Each character’s movement is as distinctive as a signature: Asteria prowls about, shoulders askew and head first, as if hunting; Tamerlano, fitted with a leg brace and boosted with painkillers in moments of frail repose, hurls himself about the stage and grabs at crotches, faces, and arms – a man whose potency is constantly under threat, and all the more dangerous for it.
Gianluca Margheri as Bajazet is built like something from a Marvel movie, and his incredible muscularity and crouched posture means he roams about like a wounded animal, whose only release comes from violence or death. It’s an opera full of tight grips, seized limbs, reflecting equally intractable situations and mindsets; characters and feelings are pinged across and out of this container.
Vocally everything erupts with similar heft from the box. The singing is like a high-pressure hose. James Laing’s Tamerlano was repulsive and sexy in equal measure, dancing and giggling his way through this very ignoble role; his vibe is clearly modeled on the worst boyfriend of your twenties. Vocally he is lean and wiry; even in his moments of more lyrical repose there is an untutored toughness to his timbre that captures Tamerlano’s ruggedness.
Eric Jurenas’ Andronico cuts quite the contrast, more plush and velvety, as well as considerably softer in sensibility. A bit of business with the closing and opening curtain was a comic delight in his hands. Margheri’s voice big, a little too big perhaps for music on this scale and in this theater, but if anything it added to the caged-beast quality of his accompanied recitatives.
Aofie Miskelly has a slighter role as Idaspe, but was all shining satin in “Nasce rosa lusinghiera”. Niamh O’Sullivan as Asteria was in fierce voice, like something out of Greek tragedy. As a mezzo she shares the darkness of her father’s bass-baritone, and smoldered her way through the music.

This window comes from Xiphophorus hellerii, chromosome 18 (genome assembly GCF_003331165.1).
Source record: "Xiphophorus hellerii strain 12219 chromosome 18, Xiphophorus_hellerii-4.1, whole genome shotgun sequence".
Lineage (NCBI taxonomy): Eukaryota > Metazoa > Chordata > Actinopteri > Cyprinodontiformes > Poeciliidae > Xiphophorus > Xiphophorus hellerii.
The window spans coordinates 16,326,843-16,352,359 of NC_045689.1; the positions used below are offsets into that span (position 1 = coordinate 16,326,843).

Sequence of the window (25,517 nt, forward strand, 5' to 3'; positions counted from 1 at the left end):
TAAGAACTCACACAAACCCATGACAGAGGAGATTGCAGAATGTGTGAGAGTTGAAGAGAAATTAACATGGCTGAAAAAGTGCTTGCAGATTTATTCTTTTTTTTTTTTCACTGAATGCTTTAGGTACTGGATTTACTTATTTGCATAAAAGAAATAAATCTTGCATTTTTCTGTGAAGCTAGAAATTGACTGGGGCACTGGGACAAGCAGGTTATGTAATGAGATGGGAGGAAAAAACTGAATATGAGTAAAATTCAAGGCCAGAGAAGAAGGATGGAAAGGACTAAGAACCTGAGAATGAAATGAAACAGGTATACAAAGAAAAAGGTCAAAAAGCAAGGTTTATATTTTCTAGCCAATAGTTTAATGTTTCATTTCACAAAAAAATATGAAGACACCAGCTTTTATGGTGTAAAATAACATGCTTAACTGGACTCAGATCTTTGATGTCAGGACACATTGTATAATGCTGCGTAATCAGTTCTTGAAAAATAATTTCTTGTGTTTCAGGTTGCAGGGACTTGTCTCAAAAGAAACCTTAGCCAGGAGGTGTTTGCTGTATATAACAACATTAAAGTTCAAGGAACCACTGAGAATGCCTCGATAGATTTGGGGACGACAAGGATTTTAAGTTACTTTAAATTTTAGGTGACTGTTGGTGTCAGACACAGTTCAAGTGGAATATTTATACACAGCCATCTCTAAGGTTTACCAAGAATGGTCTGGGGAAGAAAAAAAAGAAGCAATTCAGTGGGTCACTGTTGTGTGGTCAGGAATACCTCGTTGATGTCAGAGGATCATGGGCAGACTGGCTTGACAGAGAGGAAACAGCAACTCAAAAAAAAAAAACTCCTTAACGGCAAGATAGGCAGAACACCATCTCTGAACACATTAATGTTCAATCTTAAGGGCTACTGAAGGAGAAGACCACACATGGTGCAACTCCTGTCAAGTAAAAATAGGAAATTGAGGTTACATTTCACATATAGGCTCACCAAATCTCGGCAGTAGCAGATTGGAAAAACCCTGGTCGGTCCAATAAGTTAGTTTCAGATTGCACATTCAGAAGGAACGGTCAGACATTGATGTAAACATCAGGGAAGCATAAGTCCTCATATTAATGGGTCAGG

Claire Booth (perhaps inevitably) stole the show as the regnal Irene, all devastating profiles and imperious glances, with her remarkable Act one closer “Qual guerriero”, whose length and stratospheric range remind how close this kind vocal virtuosity is to contact sports. So too did she excel in a honeyed “Vedrò con mio diletto” – no easy thing to pull off when the owner of that particular bon-bon Jakub Józef Orliński is in the audience.
How three hours flew by under the hands and harpsichord of conductor Peter Whelan, leading a spry Irish Baroque Orchestra. It’s a truism to point out that the pit matters so much for the tension and energy of any production, but seldom do we get to see (and hear) such an intense interlocking of dramatic and musical energies between stage and orchestra.
Whelan represents the very best of contemporary trends in bringing this music to life: flex and zest with tempi, lithe and vigorous passagework from taut strings, and an incredible alertness to colors and moods summoned by the cut-and-thrust harmonic footwork of this music. There was restraint as well as fireworks (the latter represented by some of the finest – and most dauntless – natural horn playing this correspondent has heard in some time.) The snug, firm playing fed off – and back into – the meaty physicality of the entire staging. A bracing evening, and reminder of how much more less really can be.